thumbnail Fig. 3.

Comparison of equivalent widths in our analysis and that of Boesgaard et al. (2013) for star KW 335.

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Table 5.

Stellar parameters and iron abundances from the HARPS-N optical spectra.

For the other elements, we found that [X/H] ratios for Na, Mg, Al, Si, Ca, Ti I, Ti II, and Ni track iron, as expected. Abundances for each species are listed in Table 6 for each of the stars; the errors given are only those related to EWs (but see Table 4 for sensitivities to stellar parameters). The cluster mean values are reported in the last row (simple average and standard error of the mean). As a sanity check, to avoid the presence of spurious trends, we show in Fig. 4 the run of [X/H] ratios as a function of our derived Teff. The analysis of the NIR spectra for star N2632-6 gives results that are in very good agreement with abundances from the optical spectrum (for single-line abundances resulting from spectral synthesis calculations, see Table A.1). We have mean differences of Δ[X/H](NIR − OPT) = +0.01, +0.05, +0.00, −0.05, +0.06, −0.03, +0.01, and +0.04 dex for Na, Mg, Al, Si, Ca, Ti (only neutral lines), Fe, and Ni. The lack of systematic offsets in abundances between optical and NIR spectra (Fig. 4) for the species under consideration here is also evident from the solar spectrum analysis, and corroborates previous results by Caffau et al. (2019), who reported a systematic investigation based on 40 stars (see that paper for details).

thumbnail Fig. 4.

Run of [X/H] ratios with spectroscopic effective temperatures for light elements (Na, Al), α-elements (Mg, Si, Ca, and Ti), Fe, and Ni from the HARPS-N spectra (red squares). GIANO-B results for star N2632-6 are shown as a blue cross. Error bars include uncertainties due to EW measurements. Values for Ti II are shown as small, pale pink symbols.

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A careful inspection of the individual abundances for our sample stars (Table 5, and [Fe/H] plotted in Fig. 4) reveals the presence of an outlier characterised by a significantly higher metal content, namely star N2632-8, with [Fe/H] = +0.27 ± 0.01 dex. Although we might be dealing with a simple statistical fluctuation, we investigate the nature of this significant enhancement, which is not due either to errors in Teff or to a lower value of microturbulence velocity (see Table 5) by acquiring higher S/N spectra in the near future. Nevertheless, despite the lower quality of the present dataset for this kind of investigation, we detect a preliminary indication of a positive trend between the condensation temperature of the species (including C measurements from two high-excitation C I lines) and differential abundances of this star with respect to the other cluster members with similar Teff. The possible correlation with planetary formation or engulfment episodes is intriguing and certainly deserves further investigation.

4. Discussion and concluding remarks

Our findings suggest that Praesepe might be more metal rich than the Hyades. To get deeper insights into this, we analysed – in the very same way – the HARPS-N spectrum of the Hyades member HD 28099, which we observed on August 2019 as part of our SPA programme (the complete sample will be published in a forthcoming paper). The star is included in the high-resolution spectral analysis of Hyades solar analogues performed by Liu et al. (2016), who found Teff = 5795 ± 24 K, log g = 4.47 ± 0.04 dex, ξ = 1.22 ± 0.03 km s−1, and [Fe/H] = +0.154 ± 0.016 dex. We found an excellent agreement with that study, obtaining Teff = 5800 ± 70 K, log g = 4.48 ± 0.07 dex, ξ = 1.02 ± 0.13 km s−1, and [Fe/H] = +0.16 ± 0.01 dex. This result indicates that no major systematic uncertainties plague our abundance analysis. Crucially, there is a difference in the iron content between Praesepe and the Hyades solar-type member HD 28099 of +0.05 ± 0.01 dex, which rules out a common origin and reconciles the gyro-chronological age with the isochrones, suggesting an age of ≈570−600 Myr, instead of 700−750 Myr. These relatively small differences in the chemical composition can emerge only when very accurate and strictly (line-by-line) differential abundance analyses are performed, as first shown in the work by Meléndez et al. (2014).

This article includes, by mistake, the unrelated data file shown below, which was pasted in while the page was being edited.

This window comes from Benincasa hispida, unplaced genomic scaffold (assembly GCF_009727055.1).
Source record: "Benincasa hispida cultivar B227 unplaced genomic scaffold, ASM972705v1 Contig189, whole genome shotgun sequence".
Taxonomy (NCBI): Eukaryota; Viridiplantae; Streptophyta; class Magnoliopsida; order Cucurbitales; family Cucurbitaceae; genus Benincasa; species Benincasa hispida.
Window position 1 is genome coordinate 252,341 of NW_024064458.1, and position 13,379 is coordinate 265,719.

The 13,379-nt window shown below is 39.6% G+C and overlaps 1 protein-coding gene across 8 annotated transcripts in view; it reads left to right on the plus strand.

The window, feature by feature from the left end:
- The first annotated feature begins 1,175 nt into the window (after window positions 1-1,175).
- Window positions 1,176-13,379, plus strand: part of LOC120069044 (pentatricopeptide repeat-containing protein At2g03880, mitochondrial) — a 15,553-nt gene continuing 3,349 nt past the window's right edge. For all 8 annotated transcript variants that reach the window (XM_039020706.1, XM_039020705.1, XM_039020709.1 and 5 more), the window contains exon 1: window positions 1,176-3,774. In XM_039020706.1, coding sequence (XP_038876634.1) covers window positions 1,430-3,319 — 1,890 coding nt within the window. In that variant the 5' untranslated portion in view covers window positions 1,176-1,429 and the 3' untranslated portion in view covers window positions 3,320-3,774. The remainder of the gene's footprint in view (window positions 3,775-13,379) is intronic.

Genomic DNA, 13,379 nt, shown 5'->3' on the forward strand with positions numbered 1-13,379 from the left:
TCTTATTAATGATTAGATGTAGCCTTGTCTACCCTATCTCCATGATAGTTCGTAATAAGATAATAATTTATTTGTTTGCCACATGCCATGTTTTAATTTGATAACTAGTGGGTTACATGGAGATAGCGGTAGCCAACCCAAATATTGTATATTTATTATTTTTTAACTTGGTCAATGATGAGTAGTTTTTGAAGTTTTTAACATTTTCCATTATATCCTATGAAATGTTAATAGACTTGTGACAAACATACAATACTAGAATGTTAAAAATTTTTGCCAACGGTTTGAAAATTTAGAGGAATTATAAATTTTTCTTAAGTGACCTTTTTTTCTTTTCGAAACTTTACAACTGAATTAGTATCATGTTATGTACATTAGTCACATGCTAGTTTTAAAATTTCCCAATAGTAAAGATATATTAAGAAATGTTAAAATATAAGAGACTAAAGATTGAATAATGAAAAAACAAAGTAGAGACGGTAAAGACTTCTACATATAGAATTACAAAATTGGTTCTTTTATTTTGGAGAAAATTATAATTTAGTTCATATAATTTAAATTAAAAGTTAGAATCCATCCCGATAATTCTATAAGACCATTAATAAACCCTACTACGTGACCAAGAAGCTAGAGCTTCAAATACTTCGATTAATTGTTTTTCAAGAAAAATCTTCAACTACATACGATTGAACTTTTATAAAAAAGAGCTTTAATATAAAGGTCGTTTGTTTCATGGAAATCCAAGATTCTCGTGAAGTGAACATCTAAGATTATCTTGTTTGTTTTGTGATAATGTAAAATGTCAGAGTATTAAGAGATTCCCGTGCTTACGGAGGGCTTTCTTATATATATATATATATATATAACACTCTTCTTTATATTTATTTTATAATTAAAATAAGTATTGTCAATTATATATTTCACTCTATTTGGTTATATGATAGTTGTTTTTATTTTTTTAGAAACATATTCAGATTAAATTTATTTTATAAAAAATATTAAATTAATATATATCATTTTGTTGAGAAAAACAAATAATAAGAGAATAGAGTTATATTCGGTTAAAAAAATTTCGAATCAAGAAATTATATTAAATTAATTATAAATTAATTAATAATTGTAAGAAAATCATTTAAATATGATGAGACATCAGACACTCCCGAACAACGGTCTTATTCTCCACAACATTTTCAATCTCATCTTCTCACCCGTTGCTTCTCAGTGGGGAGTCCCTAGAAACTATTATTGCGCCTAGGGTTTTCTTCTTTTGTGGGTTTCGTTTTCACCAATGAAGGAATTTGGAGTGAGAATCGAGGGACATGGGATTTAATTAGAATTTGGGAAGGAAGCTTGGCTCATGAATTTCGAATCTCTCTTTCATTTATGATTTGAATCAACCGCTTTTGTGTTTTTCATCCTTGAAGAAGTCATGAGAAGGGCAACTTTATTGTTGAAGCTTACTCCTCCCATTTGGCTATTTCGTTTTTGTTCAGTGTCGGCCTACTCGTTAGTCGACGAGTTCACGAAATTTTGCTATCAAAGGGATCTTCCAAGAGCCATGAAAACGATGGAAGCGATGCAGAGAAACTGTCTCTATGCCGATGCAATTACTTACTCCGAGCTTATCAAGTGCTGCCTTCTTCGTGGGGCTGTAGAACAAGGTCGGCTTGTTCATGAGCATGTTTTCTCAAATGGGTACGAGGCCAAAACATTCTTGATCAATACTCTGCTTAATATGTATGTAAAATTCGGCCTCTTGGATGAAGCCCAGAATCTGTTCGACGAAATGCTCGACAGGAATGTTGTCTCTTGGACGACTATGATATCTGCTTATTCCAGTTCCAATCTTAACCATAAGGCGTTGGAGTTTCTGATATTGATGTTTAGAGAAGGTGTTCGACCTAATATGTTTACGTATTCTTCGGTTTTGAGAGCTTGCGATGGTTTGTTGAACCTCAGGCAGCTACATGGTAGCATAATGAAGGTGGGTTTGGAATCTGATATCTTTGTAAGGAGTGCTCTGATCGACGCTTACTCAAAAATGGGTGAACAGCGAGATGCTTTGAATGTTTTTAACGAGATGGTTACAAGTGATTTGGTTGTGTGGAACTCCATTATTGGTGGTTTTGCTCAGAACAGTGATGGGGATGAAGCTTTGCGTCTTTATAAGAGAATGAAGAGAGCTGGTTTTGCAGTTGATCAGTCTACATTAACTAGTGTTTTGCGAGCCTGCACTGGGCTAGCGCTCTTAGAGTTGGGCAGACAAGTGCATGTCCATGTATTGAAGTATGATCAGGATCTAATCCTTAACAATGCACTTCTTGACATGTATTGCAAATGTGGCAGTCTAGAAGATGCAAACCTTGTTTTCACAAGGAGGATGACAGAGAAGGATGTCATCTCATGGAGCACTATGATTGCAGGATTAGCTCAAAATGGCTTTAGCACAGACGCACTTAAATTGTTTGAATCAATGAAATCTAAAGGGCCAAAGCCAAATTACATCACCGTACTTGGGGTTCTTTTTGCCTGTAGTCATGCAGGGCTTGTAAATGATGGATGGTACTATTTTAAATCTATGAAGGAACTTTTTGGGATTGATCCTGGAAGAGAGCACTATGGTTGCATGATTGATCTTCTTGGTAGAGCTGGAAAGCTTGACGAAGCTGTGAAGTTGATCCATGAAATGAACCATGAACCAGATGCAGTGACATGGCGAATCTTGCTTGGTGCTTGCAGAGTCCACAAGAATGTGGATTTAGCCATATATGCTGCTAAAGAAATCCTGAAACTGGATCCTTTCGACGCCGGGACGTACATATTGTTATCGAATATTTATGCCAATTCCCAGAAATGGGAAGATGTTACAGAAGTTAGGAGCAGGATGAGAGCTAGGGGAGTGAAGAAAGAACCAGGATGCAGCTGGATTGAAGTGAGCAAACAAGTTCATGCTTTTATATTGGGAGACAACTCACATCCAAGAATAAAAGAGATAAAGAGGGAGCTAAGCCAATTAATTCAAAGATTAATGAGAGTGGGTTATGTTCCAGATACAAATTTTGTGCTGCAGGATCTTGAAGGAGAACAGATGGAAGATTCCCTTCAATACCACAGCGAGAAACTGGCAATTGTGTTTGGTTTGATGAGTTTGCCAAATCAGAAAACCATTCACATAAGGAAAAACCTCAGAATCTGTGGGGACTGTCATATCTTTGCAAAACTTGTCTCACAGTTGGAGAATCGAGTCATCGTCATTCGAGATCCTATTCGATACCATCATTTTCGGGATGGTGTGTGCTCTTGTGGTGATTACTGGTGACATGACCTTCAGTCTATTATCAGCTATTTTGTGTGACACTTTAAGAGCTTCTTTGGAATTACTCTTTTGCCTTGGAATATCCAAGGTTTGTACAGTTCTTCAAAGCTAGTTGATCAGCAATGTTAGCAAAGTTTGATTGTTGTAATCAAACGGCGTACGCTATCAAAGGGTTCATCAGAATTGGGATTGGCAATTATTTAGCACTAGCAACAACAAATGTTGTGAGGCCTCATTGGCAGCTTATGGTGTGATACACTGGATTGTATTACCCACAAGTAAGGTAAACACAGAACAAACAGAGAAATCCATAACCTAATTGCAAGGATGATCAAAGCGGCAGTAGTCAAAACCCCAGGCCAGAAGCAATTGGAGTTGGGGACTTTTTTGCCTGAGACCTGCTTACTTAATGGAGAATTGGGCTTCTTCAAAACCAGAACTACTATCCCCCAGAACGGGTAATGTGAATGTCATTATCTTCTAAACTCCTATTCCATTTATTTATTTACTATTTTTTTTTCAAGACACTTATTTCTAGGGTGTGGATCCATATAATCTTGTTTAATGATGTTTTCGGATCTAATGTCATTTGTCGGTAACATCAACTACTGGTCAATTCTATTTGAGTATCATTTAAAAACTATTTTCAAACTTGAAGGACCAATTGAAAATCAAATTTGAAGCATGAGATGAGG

In Fig. 5 we plot metallicity as a function of the age for a sample of OCs from the homogeneous study by Netopil et al. (2016), considering only clusters in the solar surroundings (7.5 < RGC < 9 kpc). The very old OC NGC 6791 stands out in this distribution, but it is probably the oldest cluster known (age ≈ 8 Gyr; e.g. Brogaard et al. 2012) so for the discussion in our framework of young OCs it is not relevant. For the Hyades, which is a critical comparison system here, we adopted the accurate value published by Liu et al. (2016) of [Fe/H] = +0.16 ± 0.01; the difference arises because their analysis is strictly differential and includes only solar-type stars. Thus, there is a difference of +0.05 ± 0.01 between the iron content of Praesepe and the Hyades. The value reported by Netopil et al. (2016), which is originally from Heiter et al. (2014), is [Fe/H] = +0.13 ± 0.05 (the metallicity is lower, but with larger error bar). The plot clearly demonstrates that there are no significant above-solar clusters with ages younger than 1 Gyr, with the Praesepe being the most metal-rich, young OC in the solar neighbourhood. The possibility of a migration from an inner region of the Galactic disc seems intriguing. By adopting a [Fe/H] = +0.15 dex, Quillen et al. (2018) estimated that, given its age and the current Galactocentric distance of RGC = 7.7 Kpc, Praesepe might have formed at RGC = 5.9 kpc and then migrated for d = 1.8 kpc to its current location (a migration rate of 2.7 kpc Gyr−1). We may consider these values as lower limits since our findings suggest a slightly more metal-rich content for this cluster.